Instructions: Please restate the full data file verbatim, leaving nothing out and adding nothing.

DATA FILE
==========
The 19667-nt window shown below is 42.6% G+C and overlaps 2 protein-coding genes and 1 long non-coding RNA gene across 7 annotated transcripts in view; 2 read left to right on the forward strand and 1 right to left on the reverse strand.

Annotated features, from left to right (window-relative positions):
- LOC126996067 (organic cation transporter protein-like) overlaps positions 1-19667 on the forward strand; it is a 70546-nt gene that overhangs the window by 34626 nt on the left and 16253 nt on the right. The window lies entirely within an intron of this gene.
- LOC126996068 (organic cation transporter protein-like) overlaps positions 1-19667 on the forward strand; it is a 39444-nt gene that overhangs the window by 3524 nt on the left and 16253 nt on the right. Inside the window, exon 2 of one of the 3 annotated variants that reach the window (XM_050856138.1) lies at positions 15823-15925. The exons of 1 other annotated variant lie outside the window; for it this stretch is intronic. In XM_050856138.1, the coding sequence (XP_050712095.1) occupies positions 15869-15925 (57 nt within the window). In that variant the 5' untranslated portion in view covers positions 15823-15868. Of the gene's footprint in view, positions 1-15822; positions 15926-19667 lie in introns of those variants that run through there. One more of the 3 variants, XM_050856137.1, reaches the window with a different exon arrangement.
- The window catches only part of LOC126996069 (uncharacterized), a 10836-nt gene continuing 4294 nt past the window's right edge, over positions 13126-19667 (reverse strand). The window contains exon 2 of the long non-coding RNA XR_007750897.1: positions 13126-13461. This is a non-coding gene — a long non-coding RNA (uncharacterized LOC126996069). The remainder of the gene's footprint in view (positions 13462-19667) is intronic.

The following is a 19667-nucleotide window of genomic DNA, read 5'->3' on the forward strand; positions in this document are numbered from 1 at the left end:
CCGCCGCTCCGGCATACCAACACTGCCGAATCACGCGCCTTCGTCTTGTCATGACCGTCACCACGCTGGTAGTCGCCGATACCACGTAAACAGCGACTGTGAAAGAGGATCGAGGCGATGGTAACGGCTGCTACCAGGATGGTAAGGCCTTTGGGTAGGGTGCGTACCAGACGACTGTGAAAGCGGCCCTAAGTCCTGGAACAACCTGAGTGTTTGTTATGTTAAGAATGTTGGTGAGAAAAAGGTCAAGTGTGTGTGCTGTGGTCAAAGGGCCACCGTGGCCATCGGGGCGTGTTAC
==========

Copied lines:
The 19667-nt window shown below is 42.6% G+C and overlaps 2 protein-coding genes and 1 long non-coding RNA gene across 7 annotated transcripts in view; 2 read left to right on the forward strand and 1 right to left on the reverse strand.

Annotated features, from left to right (window-relative positions):
- LOC126996067 (organic cation transporter protein-like) overlaps positions 1-19667 on the forward strand; it is a 70546-nt gene that overhangs the window by 34626 nt on the left and 16253 nt on the right. The window lies entirely within an intron of this gene.
- LOC126996068 (organic cation transporter protein-like) overlaps positions 1-19667 on the forward strand; it is a 39444-nt gene that overhangs the window by 3524 nt on the left and 16253 nt on the right. Inside the window, exon 2 of one of the 3 annotated variants that reach the window (XM_050856138.1) lies at positions 15823-15925. The exons of 1 other annotated variant lie outside the window; for it this stretch is intronic. In XM_050856138.1, the coding sequence (XP_050712095.1) occupies positions 15869-15925 (57 nt within the window). In that variant the 5' untranslated portion in view covers positions 15823-15868. Of the gene's footprint in view, positions 1-15822; positions 15926-19667 lie in introns of those variants that run through there. One more of the 3 variants, XM_050856137.1, reaches the window with a different exon arrangement.
- The window catches only part of LOC126996069 (uncharacterized), a 10836-nt gene continuing 4294 nt past the window's right edge, over positions 13126-19667 (reverse strand). The window contains exon 2 of the long non-coding RNA XR_007750897.1: positions 13126-13461. This is a non-coding gene — a long non-coding RNA (uncharacterized LOC126996069). The remainder of the gene's footprint in view (positions 13462-19667) is intronic.

The following is a 19667-nucleotide window of genomic DNA, read 5'->3' on the forward strand; positions in this document are numbered from 1 at the left end:
CCGCCGCTCCGGCATACCAACACTGCCGAATCACGCGCCTTCGTCTTGTCATGACCGTCACCACGCTGGTAGTCGCCGATACCACGTAAACAGCGACTGTGAAAGAGGATCGAGGCGATGGTAACGGCTGCTACCAGGATGGTAAGGCCTTTGGGTAGGGTGCGTACCAGACGACTGTGAAAGCGGCCCTAAGTCCTGGAACAACCTGAGTGTTTGTTATGTTAAGAATGTTGGTGAGAAAAAGGTCAAGTGTGTGTGCTGTGGTCAAAGGGCCACCGTGGCCATCGGGGCGTGTTAC